Nokia 9 PureView promises next-gen photos from 5 cameras

The Nokia 9 PureView is official, and HMD Global's decision to resurrect the beloved PureView photography brand brings with it a full five cameras on the back. Rather than sheer megapixels like the original PureView cameras were known for, this new Android smartphone takes a different approach. In fact, HMD partnered with Light to deliver the goods.

Light started out with its own L16 camera offering a total of sixteen sensors, but then added a nine sensor array to its talents. It has also been looking to partner with device manufacturers, and earlier this month announced it would be collaborating with Sony on new reference designs using Sony CMOS sensors and Light multi-camera technology.

The first fruits of that technology will be in the form of the Nokia 9 PureView. Of the cluster of sensors on the back of the phone, five are cameras. Each has a 12-megapixel sensor paired with an f/1.8 lens. Two capture in color, while three deal with monochrome only.

Take a photo, and all five snap an image at the same time. Light and Nokia's magic is to use different exposures across each of the sensors, and then merge those frames into a single image at the end. You can have that produce a JPEG, or a RAW DNG shot for more flexible post-processing, and there's depth data in there too. Adobe will be providing special Lightroom lens profiles for dealing with Nokia 9 PureView shots.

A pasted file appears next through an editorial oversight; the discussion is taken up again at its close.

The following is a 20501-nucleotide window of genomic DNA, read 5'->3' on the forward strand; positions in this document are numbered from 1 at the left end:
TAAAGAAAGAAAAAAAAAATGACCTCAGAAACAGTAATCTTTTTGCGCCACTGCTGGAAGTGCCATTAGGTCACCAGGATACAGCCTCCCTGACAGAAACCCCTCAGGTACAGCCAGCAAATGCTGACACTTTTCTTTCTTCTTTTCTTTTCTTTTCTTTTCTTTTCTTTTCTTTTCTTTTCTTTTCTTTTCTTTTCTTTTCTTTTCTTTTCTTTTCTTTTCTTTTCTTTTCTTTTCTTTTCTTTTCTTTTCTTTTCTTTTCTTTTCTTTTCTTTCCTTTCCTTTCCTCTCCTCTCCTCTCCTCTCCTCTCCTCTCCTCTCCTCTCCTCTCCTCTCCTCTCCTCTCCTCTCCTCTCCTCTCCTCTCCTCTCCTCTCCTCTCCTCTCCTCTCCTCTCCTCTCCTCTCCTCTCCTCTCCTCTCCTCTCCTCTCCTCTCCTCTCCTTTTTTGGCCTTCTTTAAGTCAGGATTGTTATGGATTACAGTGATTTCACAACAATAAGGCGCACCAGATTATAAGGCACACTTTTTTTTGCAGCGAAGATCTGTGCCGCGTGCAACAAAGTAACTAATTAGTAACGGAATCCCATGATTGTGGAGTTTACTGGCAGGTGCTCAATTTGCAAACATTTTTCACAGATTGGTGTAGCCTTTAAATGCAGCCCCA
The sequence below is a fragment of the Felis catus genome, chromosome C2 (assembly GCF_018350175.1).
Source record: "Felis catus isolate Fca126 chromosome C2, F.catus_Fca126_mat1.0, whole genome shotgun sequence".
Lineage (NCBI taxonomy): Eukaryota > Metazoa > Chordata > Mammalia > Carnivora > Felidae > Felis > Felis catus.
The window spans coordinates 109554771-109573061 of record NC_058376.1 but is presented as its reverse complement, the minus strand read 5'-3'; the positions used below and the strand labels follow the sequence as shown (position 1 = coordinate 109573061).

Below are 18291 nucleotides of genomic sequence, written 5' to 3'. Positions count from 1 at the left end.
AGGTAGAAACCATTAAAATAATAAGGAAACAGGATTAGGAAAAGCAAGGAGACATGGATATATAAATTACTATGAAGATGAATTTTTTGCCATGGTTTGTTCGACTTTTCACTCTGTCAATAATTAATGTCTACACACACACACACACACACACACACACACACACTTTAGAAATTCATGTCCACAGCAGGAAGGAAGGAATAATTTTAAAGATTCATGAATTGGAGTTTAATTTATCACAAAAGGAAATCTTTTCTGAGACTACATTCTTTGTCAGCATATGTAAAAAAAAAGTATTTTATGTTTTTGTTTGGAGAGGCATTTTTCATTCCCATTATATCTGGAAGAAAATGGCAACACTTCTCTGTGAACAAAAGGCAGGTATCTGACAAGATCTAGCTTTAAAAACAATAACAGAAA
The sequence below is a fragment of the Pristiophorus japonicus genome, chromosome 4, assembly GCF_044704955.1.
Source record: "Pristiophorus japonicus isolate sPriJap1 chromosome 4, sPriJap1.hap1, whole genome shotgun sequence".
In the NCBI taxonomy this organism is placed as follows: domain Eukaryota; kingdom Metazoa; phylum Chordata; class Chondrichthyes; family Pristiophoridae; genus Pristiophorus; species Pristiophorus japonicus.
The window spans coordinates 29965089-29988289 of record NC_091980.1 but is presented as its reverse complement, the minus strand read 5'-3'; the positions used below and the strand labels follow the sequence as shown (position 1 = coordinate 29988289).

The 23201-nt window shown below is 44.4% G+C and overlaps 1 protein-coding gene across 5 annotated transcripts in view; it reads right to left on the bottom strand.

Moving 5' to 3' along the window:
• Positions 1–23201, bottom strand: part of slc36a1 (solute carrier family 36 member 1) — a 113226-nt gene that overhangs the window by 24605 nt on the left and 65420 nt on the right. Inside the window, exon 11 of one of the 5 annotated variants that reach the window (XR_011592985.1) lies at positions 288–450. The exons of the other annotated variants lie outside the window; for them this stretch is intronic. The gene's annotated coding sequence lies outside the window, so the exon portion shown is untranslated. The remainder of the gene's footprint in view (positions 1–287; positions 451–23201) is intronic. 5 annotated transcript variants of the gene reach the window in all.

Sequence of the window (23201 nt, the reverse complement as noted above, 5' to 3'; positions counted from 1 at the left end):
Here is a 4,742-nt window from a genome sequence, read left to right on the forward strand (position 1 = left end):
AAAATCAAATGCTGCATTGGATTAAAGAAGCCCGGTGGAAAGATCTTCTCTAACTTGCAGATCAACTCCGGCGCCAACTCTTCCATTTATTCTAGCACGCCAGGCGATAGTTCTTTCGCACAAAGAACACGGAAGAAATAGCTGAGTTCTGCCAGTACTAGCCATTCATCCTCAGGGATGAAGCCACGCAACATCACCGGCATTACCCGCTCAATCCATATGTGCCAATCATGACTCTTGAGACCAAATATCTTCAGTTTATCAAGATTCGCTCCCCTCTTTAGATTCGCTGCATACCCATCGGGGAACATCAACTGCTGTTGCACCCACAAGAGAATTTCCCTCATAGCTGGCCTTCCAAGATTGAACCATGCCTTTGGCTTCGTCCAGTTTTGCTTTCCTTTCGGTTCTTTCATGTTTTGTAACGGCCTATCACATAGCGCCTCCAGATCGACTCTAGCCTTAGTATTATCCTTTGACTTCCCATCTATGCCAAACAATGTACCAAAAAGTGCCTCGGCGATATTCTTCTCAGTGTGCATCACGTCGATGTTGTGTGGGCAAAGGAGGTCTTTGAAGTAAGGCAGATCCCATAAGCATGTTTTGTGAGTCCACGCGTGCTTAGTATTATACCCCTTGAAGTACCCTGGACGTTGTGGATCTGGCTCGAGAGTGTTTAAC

Each of the cameras has the same focal length and field of view. Unlike, say, the Galaxy S10 – which has optical zoom, normal, and ultra-wide lenses – this new Nokia only captures a single type of image. If you want to zoom in, you need to physically get closer, digitally zoom (which won't be lossless), or crop later on.

If you look beyond the camera, the Nokia 9 PureView isn't quite on a par with other flagships for 2019. It's using Qualcomm's Snapdragon 845 rather than the newer Snapdragon 855, for instance, and there's IP67 waterproofing rather than IP68. Still, the 6GB of RAM, 128GB of storage, and 5.9-inch 2K P-OLED display make it HMD's meatiest high-end Nokia device to-date.

Sadly one of the less-popular smartphone trends of recent years has been borrowed by the Nokia 9 PureView. There's no 3.5mm headphone jack. HMD did add an optical fingerprint sensor to the screen, though.

As for software, like we've seen before HMD is pushing the pure-Android angle. The Nokia 9 PureView will get an Android One version of Android 9.0. It's all wrapped up in a Midnight Blue Gorilla Glass 5 shell with Qi wireless charging.

Certainly it's an intriguing device, and one – like the original PureView phones – at the cusp of something new in computational photography. HMD says that the Nokia 9 PureView is already shipping now, priced at $699, though there's no word when – or if – it'll land in the US. The bad news, though, is that it'll be a limited-production device, though HMD isn't saying how many it'll actually be producing.